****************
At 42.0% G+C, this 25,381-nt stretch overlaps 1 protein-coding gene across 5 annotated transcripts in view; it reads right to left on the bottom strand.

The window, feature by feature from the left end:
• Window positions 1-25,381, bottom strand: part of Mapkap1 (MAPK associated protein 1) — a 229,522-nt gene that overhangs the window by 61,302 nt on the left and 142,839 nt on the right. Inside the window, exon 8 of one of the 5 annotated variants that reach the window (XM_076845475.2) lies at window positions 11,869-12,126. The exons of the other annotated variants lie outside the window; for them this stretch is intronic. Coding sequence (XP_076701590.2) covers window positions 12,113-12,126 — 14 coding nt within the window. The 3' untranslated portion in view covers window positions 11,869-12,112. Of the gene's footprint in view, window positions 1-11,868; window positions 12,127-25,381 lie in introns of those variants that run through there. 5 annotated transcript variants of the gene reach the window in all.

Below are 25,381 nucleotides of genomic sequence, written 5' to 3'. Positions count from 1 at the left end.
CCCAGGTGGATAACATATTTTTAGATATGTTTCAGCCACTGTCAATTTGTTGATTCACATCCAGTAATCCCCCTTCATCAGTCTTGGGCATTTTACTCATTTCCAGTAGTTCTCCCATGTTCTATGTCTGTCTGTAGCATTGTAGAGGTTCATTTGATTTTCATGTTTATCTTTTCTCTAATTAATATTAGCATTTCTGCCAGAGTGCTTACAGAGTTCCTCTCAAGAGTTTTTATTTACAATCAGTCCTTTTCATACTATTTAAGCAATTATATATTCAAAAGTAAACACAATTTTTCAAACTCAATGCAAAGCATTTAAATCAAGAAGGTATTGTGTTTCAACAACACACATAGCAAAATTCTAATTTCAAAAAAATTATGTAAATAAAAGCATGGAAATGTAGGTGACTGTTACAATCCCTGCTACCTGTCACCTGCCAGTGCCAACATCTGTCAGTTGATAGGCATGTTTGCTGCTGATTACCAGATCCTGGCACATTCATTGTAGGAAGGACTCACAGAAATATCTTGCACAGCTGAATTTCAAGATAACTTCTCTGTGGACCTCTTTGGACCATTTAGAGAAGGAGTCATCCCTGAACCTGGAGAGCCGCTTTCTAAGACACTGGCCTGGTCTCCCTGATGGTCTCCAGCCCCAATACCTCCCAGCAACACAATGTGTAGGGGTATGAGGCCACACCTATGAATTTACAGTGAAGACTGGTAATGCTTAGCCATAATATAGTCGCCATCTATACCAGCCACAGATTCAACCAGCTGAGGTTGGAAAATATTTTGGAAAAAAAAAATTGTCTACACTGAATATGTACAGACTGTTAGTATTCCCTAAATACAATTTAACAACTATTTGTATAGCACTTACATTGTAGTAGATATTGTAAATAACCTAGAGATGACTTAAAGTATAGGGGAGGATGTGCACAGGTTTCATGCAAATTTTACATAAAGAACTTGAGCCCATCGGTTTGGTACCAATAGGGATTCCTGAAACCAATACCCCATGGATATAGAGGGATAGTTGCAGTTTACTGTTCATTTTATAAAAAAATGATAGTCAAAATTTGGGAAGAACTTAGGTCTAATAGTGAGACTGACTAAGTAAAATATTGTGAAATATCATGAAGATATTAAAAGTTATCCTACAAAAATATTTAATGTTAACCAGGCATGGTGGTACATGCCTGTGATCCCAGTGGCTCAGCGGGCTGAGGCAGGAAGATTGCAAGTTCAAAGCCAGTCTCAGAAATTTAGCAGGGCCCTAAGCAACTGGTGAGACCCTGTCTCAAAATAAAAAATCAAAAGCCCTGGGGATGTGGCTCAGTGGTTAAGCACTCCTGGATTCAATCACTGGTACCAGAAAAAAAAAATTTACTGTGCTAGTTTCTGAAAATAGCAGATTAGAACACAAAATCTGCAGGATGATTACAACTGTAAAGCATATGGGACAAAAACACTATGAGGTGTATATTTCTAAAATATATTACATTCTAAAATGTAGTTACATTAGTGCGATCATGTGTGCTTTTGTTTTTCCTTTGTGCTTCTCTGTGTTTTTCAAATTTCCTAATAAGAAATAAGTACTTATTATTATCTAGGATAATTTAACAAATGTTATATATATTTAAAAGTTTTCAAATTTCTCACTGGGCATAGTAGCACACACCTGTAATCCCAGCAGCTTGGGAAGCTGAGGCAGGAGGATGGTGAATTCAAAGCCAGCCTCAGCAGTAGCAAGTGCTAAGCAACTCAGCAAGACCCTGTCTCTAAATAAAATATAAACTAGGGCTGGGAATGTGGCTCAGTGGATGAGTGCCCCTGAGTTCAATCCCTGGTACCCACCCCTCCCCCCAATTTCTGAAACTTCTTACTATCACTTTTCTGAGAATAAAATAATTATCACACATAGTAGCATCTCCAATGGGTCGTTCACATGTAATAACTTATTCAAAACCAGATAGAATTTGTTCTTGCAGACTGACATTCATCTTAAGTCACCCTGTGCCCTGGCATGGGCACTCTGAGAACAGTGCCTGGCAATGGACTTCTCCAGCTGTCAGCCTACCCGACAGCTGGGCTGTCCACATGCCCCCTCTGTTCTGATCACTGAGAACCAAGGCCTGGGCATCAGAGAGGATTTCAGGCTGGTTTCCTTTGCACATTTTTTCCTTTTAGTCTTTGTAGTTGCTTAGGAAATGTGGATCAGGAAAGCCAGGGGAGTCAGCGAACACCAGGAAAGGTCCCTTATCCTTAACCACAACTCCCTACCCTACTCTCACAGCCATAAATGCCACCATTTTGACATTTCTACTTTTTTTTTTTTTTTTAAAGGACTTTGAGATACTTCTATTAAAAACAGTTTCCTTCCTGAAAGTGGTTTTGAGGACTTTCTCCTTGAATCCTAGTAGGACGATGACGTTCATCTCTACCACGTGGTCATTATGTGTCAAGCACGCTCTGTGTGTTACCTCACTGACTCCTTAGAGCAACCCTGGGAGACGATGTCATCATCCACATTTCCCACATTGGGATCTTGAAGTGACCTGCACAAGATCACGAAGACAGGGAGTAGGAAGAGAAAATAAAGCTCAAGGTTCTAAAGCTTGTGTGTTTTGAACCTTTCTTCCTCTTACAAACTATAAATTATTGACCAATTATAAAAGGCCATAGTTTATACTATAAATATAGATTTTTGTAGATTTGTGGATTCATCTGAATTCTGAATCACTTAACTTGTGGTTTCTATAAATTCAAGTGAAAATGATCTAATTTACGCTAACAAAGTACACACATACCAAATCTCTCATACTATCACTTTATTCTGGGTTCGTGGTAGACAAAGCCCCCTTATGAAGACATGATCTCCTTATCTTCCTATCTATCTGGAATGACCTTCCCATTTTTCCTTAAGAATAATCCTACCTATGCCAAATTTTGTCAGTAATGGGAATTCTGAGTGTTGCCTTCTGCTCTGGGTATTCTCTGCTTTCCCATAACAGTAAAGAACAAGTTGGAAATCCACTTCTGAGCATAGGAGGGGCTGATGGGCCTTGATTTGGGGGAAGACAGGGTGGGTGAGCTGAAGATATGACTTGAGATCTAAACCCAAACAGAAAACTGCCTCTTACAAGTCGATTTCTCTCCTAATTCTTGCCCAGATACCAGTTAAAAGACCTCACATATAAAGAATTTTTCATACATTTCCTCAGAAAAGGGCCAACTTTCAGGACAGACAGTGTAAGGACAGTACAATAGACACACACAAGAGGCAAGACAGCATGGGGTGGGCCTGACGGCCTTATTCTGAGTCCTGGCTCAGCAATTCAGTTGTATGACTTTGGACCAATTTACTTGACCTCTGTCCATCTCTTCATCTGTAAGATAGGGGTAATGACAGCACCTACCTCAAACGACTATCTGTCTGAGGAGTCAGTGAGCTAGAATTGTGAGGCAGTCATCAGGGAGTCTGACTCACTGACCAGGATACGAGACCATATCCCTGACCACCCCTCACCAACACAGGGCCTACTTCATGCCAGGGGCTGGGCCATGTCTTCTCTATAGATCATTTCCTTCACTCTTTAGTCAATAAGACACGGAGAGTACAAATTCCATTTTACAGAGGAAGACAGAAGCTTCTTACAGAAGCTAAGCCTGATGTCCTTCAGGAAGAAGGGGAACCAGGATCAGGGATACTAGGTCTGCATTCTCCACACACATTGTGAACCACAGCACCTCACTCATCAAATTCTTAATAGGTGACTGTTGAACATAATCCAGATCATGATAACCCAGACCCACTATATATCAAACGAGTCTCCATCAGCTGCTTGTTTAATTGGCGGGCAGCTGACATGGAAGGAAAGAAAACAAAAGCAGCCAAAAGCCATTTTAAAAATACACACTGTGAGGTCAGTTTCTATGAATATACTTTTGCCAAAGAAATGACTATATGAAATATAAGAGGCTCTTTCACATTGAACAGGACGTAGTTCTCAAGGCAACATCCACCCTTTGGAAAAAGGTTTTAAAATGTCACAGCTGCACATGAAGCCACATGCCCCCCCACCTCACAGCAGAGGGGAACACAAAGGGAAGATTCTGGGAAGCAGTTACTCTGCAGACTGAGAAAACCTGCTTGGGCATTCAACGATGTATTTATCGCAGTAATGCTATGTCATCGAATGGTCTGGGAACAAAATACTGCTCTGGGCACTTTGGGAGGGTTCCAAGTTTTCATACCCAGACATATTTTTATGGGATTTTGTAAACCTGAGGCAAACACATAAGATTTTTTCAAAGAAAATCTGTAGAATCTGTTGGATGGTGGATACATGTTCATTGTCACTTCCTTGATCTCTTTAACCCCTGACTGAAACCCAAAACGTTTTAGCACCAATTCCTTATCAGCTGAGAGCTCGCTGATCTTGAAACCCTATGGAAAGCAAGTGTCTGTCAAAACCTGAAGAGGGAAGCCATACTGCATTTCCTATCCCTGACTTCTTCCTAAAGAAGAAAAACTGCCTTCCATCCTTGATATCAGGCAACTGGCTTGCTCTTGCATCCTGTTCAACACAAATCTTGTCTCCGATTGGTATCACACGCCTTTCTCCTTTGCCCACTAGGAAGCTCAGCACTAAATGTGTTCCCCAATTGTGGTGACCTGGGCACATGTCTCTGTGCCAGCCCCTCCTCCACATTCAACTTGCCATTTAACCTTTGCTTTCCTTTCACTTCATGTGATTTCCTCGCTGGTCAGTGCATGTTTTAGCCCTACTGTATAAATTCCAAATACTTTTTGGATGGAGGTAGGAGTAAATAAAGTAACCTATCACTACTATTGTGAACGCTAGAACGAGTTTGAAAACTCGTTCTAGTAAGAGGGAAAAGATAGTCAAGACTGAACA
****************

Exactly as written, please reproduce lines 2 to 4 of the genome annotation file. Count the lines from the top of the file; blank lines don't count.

The window, feature by feature from the left end:
• Window positions 1-25,381, bottom strand: part of Mapkap1 (MAPK associated protein 1) — a 229,522-nt gene that overhangs the window by 61,302 nt on the left and 142,839 nt on the right. Inside the window, exon 8 of one of the 5 annotated variants that reach the window (XM_076845475.2) lies at window positions 11,869-12,126. The exons of the other annotated variants lie outside the window; for them this stretch is intronic. Coding sequence (XP_076701590.2) covers window positions 12,113-12,126 — 14 coding nt within the window. The 3' untranslated portion in view covers window positions 11,869-12,112. Of the gene's footprint in view, window positions 1-11,868; window positions 12,127-25,381 lie in introns of those variants that run through there. 5 annotated transcript variants of the gene reach the window in all.

Below are 25,381 nucleotides of genomic sequence, written 5' to 3'. Positions count from 1 at the left end.